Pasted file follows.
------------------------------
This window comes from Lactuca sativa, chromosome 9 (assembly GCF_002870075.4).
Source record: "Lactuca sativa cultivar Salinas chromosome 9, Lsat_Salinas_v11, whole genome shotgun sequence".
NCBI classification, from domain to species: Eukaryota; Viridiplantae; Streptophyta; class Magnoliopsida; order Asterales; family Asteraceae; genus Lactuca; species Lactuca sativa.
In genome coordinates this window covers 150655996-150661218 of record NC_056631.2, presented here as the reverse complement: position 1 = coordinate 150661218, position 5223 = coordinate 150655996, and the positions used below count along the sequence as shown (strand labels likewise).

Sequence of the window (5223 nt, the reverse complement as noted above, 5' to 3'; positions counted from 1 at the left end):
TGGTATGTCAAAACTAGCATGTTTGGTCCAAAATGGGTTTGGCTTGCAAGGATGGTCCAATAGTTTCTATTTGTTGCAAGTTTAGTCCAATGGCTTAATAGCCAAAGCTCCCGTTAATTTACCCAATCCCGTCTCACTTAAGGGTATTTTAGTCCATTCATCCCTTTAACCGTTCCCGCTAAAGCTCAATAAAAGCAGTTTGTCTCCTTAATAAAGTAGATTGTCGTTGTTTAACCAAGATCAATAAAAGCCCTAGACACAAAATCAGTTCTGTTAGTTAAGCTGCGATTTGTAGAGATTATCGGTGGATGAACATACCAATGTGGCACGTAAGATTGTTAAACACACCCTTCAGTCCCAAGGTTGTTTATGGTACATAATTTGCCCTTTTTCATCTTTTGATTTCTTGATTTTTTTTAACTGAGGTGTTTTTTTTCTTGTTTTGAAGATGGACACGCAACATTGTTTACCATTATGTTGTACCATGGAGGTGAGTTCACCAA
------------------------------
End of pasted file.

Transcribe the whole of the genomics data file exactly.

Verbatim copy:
This window comes from Lactuca sativa, chromosome 9 (assembly GCF_002870075.4).
Source record: "Lactuca sativa cultivar Salinas chromosome 9, Lsat_Salinas_v11, whole genome shotgun sequence".
NCBI classification, from domain to species: Eukaryota; Viridiplantae; Streptophyta; class Magnoliopsida; order Asterales; family Asteraceae; genus Lactuca; species Lactuca sativa.
In genome coordinates this window covers 150655996-150661218 of record NC_056631.2, presented here as the reverse complement: position 1 = coordinate 150661218, position 5223 = coordinate 150655996, and the positions used below count along the sequence as shown (strand labels likewise).

Sequence of the window (5223 nt, the reverse complement as noted above, 5' to 3'; positions counted from 1 at the left end):
TGGTATGTCAAAACTAGCATGTTTGGTCCAAAATGGGTTTGGCTTGCAAGGATGGTCCAATAGTTTCTATTTGTTGCAAGTTTAGTCCAATGGCTTAATAGCCAAAGCTCCCGTTAATTTACCCAATCCCGTCTCACTTAAGGGTATTTTAGTCCATTCATCCCTTTAACCGTTCCCGCTAAAGCTCAATAAAAGCAGTTTGTCTCCTTAATAAAGTAGATTGTCGTTGTTTAACCAAGATCAATAAAAGCCCTAGACACAAAATCAGTTCTGTTAGTTAAGCTGCGATTTGTAGAGATTATCGGTGGATGAACATACCAATGTGGCACGTAAGATTGTTAAACACACCCTTCAGTCCCAAGGTTGTTTATGGTACATAATTTGCCCTTTTTCATCTTTTGATTTCTTGATTTTTTTTAACTGAGGTGTTTTTTTTCTTGTTTTGAAGATGGACACGCAACATTGTTTACCATTATGTTGTACCATGGAGGTGAGTTCACCAA